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I could be wrong, but I think the back pressure might do damage to the engine/exhaust system. :sick:
 

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I did some reading and could not find any issues with engine damage or back-pressure problems. Exhaust jacks in the past have had problems with punctures and instability. This Bushranger X-Jack has a triple layer top and feet that are designed to dig in. I read an article where a gadget mag tested it and the writers were very impressed with it. It will inflate with exhaust or with a portable compressor in case the exhaust is bent up or buried.

The jack gives about 30 inches of lift. Here's another pic:
 

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I'm guessing the exhaust inflates and lifts the vehicles in 1/10th the time an electric pump would do it, at least one that you was reasonably priced and could be carried in your vehicle practically.

My guess, it would "stress" the engine and exhaust, the worse thing that would happen from building up too much backpressure would be for the motor to stall out. If you have something weak in the exhaust, a small leak, etc, I suspect the use of this will reveal it and make it obvious, might make it worse, but a good exhuast will probably be OK.

I'd worry about flow through the CAT's and the lack of it, might cause them some duress, BUT, I'm guess you would only once this a few minutes a couple times a year, which would probably NOT be too bad.
 

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The Titan is rated for 2 tons and the Bushranger is rated for 4 tons.

The ARB(Bushranger) comes with a few items. The jack, zippered carry case, exhaust hose, an exhaust extension hose, a PVC pipe for angle tipped exhaust, a pair of gloves, and a laminated instruction sheet.

The Titan:
TITAN 2 TON EXHAUST AIR JACK
Kit Includes:
Air jack, 1 small cone, 15 foot hose, and carry case

The description for the Titan states that no back-pressure problem exists due to only needing 0.7 atmospheric pressure to inflate. I'm not sure what that translates to in layman's terms.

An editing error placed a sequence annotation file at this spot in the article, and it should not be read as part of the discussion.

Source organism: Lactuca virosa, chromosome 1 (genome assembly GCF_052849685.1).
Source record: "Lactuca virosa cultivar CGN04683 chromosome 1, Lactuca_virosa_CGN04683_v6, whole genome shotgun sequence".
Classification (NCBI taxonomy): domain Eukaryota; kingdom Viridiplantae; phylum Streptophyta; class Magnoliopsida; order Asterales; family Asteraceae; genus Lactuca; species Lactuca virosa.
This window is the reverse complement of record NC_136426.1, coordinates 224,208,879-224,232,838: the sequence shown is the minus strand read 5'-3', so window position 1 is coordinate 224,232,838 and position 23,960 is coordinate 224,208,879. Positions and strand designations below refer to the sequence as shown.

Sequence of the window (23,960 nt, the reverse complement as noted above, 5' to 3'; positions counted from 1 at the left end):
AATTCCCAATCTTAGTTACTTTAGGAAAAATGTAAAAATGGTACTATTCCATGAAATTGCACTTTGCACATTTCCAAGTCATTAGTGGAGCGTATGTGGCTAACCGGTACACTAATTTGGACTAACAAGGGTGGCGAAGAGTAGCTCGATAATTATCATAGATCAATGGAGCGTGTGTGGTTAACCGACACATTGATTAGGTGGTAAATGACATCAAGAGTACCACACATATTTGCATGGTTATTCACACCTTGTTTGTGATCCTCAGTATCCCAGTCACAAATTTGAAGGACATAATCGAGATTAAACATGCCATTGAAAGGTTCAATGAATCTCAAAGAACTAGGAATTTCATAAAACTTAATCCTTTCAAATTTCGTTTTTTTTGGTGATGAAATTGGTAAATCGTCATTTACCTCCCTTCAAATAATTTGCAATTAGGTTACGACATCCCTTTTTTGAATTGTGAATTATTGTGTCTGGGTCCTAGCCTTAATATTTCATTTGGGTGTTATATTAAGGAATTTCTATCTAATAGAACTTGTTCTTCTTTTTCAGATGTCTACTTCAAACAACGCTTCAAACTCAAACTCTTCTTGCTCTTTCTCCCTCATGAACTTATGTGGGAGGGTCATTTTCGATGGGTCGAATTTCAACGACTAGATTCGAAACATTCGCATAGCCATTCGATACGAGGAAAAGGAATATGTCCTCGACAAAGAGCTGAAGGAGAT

The ARB was tested on a Yota forum and the tester stated that he finished inflating the ARB with a portable compressor and it was actually faster than the exhaust.
 

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The description for the Titan states that no back-pressure problem exists due to only needing 0.7 atmospheric pressure to inflate. I'm not sure what that translates to in layman's terms.
It would have to be 0.7 atmosphere Gauge, NOT absolute, because that would cause the bag to deflate. Its just another way of expressing air pressure, its relative, meaning that what ever the atmospheric pressure is at the moment, multiply it by 0.7 and add it to the pressure and that is the pressure in the bag. Since how much it inflates is dependendant on the atmospheric pressure outside the bag, absolute pressure is meaningless, its all releative, in short, the pressure in the bag will be 0.7 or 70% greater than pressure outside the bag. The size of the bag then produces 4000lbs of force with that pressure.

On a standard temp and pressure day at sea level, the atomspheric pressure is 14.7PSI, so the bag would inflate up to 25 PSI. If atomspheric pressure was more or less, the bag pressure would be more or less proportionally.

Well the engine and exhaust is NOT designed to inflate the bag, arguably the backpressure is NOT good, and in some circumstances could cause a problem; BUT, yea, its NOT a lot of pressure, nor normally would it be a lot of time under this strain. I'm sure we all do things that are for more abusive than this on our motors, far more often.
 

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Wouldn't it be just as bad if not worse having the exhaust in water/mud as far as damage goes from back pressure?
You would have to test it and measure the pressure to know for sure;

My guess, the exhuast being in water would only offer minor resistance to the flow, additional back pressure would be very little, but I could be wrong.

Mud might be a problem, that could be enough resistance to make a huge difference.

People have had clogged exhuast, and the motor stalls, they clear the clog and the motor runs like normal, no damage.

Like I said before, arguably its NOT good for the engine and exhaust, BUT, so are a lot of things we do with the motor, its NOT going to be that much stress and you would only do it once in a while as well.

If someone suffers some sort of problem/failure using this thing, likely it was a problem already there in the engine/exhaust and the extra stress just revealed it, or was the straw that broke the camels back and tipped the failing part over to failure.
 

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If you have "dual exhaust" you'll need to block one of the exhaust tips. From what I've seen, you have to hold the hose to the bag on to your tailpipe. You would also need to hold whatever you can use to block the other tailpipe. Sounds like it could be annoying if you're alone. Great idea though and I'm sure it's one of those things that it suddenly becomes money well spent the one time you need it.
 
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